Happy birthday to one of the great scientists of the early 20th century, the Polish-French physicist and chemist Marie Skłodowska Curie (1867–1934) — “Madame Curie” as she was known around the world in her day.
Along with her husband Pierre Curie (1859–1906), Marie Curie was a pioneer in the study of radioactivity and the radioactive elements. The Curies discovered and named the elements Polonium (Po) and Radium (Ra), and Marie conducted extensive research into their medical and therapeutic applications. She is one of only four individuals to have won two Nobel Prizes (Physics in 1903 and Chemistry in 1912). Here’s her official biography from the Nobel Prize website — a good homeschool read-loud for the week:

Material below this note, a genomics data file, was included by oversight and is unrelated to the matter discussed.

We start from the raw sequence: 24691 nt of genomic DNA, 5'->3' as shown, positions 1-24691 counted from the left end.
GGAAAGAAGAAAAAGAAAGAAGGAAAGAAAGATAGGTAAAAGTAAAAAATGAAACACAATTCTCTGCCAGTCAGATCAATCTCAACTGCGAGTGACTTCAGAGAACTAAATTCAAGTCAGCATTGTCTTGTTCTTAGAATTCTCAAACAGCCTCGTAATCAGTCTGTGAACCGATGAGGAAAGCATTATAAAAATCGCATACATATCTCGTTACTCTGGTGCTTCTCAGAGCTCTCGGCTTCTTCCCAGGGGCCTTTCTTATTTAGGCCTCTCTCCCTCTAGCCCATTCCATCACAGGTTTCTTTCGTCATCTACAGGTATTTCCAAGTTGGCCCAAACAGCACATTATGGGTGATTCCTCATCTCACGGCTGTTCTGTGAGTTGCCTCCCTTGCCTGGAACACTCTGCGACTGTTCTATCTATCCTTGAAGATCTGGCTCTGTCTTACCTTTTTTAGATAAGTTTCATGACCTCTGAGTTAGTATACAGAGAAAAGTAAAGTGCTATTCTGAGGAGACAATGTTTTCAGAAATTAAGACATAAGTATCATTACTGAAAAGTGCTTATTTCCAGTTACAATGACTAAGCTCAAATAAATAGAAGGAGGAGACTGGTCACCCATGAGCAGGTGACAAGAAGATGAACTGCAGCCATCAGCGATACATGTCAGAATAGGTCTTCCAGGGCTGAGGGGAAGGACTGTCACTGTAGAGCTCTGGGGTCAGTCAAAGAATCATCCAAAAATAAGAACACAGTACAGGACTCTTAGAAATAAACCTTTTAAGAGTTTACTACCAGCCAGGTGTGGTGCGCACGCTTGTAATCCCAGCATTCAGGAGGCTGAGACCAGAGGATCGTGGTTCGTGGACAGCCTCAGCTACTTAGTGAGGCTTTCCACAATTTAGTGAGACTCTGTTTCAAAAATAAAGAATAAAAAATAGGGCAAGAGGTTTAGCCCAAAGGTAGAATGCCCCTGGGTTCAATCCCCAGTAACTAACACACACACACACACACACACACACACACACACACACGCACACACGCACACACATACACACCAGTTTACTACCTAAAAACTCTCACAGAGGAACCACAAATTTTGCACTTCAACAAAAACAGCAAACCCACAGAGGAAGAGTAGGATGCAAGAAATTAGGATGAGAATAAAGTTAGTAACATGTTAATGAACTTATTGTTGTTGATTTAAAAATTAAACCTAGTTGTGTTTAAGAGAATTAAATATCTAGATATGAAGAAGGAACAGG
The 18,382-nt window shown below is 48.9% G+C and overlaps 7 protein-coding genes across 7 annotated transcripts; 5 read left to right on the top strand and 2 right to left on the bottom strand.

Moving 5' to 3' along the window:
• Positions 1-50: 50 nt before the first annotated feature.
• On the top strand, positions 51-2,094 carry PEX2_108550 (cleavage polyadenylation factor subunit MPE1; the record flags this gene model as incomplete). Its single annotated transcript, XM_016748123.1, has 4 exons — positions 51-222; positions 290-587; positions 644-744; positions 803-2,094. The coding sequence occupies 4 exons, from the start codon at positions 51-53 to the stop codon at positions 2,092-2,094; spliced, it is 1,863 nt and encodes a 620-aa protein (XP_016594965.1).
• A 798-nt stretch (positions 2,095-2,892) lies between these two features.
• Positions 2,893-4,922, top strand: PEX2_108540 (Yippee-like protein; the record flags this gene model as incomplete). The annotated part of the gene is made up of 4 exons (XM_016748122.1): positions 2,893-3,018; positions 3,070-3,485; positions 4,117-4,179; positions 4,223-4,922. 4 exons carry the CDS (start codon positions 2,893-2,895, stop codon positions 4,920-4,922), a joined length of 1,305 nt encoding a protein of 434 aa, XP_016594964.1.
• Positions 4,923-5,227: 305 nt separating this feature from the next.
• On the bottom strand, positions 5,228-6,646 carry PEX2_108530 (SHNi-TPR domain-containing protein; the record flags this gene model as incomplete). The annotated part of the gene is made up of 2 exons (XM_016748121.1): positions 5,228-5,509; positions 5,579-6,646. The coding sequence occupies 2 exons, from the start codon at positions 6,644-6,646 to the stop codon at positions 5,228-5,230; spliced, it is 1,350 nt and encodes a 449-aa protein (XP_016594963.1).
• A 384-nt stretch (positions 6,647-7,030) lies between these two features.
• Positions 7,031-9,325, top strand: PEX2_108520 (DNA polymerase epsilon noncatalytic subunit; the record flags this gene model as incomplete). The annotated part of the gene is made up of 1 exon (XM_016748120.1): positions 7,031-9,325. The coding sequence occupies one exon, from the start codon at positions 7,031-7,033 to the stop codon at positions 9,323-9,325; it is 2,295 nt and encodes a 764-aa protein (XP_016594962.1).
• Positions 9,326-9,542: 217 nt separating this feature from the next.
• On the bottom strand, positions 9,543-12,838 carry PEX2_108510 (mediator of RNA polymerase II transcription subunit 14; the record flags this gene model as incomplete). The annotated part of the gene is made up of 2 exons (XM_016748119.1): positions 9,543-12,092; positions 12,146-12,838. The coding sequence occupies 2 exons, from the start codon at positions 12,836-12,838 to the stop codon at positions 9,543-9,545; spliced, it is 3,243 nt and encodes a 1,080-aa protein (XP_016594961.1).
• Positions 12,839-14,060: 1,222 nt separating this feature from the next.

And here’s a great three-minute documentary introduction to her life and work, both scientific and humanitarian — just the thing to capture a beginner’s imagination:
Your local library will certainly have some good books on Marie Curie to browse this week — take a look on your next visit! But if you ever decide to do original research into her life and work someday as a historian of science, be prepared for some special obstacles. Her manuscripts, letters, and notebooks are all still radioactive nearly a century after her death, and the libraries that house them have to keep them in special lead-lined cases. ☢️
What (safe and non-radioactive) scientific discoveries have you made in your homeschool this Cygnus Term? 😊
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